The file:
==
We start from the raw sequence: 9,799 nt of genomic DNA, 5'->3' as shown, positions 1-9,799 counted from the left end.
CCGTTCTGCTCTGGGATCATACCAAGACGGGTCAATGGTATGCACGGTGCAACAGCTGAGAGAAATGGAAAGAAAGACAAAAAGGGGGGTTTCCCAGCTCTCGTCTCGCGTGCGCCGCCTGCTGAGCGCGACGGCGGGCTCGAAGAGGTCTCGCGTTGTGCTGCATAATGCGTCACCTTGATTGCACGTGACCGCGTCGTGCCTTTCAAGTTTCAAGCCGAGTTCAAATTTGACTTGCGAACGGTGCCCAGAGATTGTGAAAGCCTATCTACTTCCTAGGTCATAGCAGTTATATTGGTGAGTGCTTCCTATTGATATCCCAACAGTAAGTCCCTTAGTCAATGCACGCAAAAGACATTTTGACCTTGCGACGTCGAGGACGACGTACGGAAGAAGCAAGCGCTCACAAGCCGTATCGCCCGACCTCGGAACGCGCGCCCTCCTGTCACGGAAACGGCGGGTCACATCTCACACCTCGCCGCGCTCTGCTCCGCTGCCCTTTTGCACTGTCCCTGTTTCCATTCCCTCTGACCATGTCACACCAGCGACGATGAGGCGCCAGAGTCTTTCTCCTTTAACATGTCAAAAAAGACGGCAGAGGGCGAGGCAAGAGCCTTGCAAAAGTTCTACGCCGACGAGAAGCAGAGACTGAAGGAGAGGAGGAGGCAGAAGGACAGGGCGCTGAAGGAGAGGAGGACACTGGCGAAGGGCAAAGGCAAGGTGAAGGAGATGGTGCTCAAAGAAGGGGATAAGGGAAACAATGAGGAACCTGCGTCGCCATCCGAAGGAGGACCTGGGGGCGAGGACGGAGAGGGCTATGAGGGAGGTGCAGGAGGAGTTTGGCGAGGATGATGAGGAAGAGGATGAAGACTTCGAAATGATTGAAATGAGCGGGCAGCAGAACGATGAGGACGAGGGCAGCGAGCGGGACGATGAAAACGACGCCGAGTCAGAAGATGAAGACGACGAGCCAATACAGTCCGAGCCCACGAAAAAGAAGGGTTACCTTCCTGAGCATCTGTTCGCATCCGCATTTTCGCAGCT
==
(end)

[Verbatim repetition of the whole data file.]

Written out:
We start from the raw sequence: 9,799 nt of genomic DNA, 5'->3' as shown, positions 1-9,799 counted from the left end.
CCGTTCTGCTCTGGGATCATACCAAGACGGGTCAATGGTATGCACGGTGCAACAGCTGAGAGAAATGGAAAGAAAGACAAAAAGGGGGGTTTCCCAGCTCTCGTCTCGCGTGCGCCGCCTGCTGAGCGCGACGGCGGGCTCGAAGAGGTCTCGCGTTGTGCTGCATAATGCGTCACCTTGATTGCACGTGACCGCGTCGTGCCTTTCAAGTTTCAAGCCGAGTTCAAATTTGACTTGCGAACGGTGCCCAGAGATTGTGAAAGCCTATCTACTTCCTAGGTCATAGCAGTTATATTGGTGAGTGCTTCCTATTGATATCCCAACAGTAAGTCCCTTAGTCAATGCACGCAAAAGACATTTTGACCTTGCGACGTCGAGGACGACGTACGGAAGAAGCAAGCGCTCACAAGCCGTATCGCCCGACCTCGGAACGCGCGCCCTCCTGTCACGGAAACGGCGGGTCACATCTCACACCTCGCCGCGCTCTGCTCCGCTGCCCTTTTGCACTGTCCCTGTTTCCATTCCCTCTGACCATGTCACACCAGCGACGATGAGGCGCCAGAGTCTTTCTCCTTTAACATGTCAAAAAAGACGGCAGAGGGCGAGGCAAGAGCCTTGCAAAAGTTCTACGCCGACGAGAAGCAGAGACTGAAGGAGAGGAGGAGGCAGAAGGACAGGGCGCTGAAGGAGAGGAGGACACTGGCGAAGGGCAAAGGCAAGGTGAAGGAGATGGTGCTCAAAGAAGGGGATAAGGGAAACAATGAGGAACCTGCGTCGCCATCCGAAGGAGGACCTGGGGGCGAGGACGGAGAGGGCTATGAGGGAGGTGCAGGAGGAGTTTGGCGAGGATGATGAGGAAGAGGATGAAGACTTCGAAATGATTGAAATGAGCGGGCAGCAGAACGATGAGGACGAGGGCAGCGAGCGGGACGATGAAAACGACGCCGAGTCAGAAGATGAAGACGACGAGCCAATACAGTCCGAGCCCACGAAAAAGAAGGGTTACCTTCCTGAGCATCTGTTCGCATCCGCATTTTCGCAGCT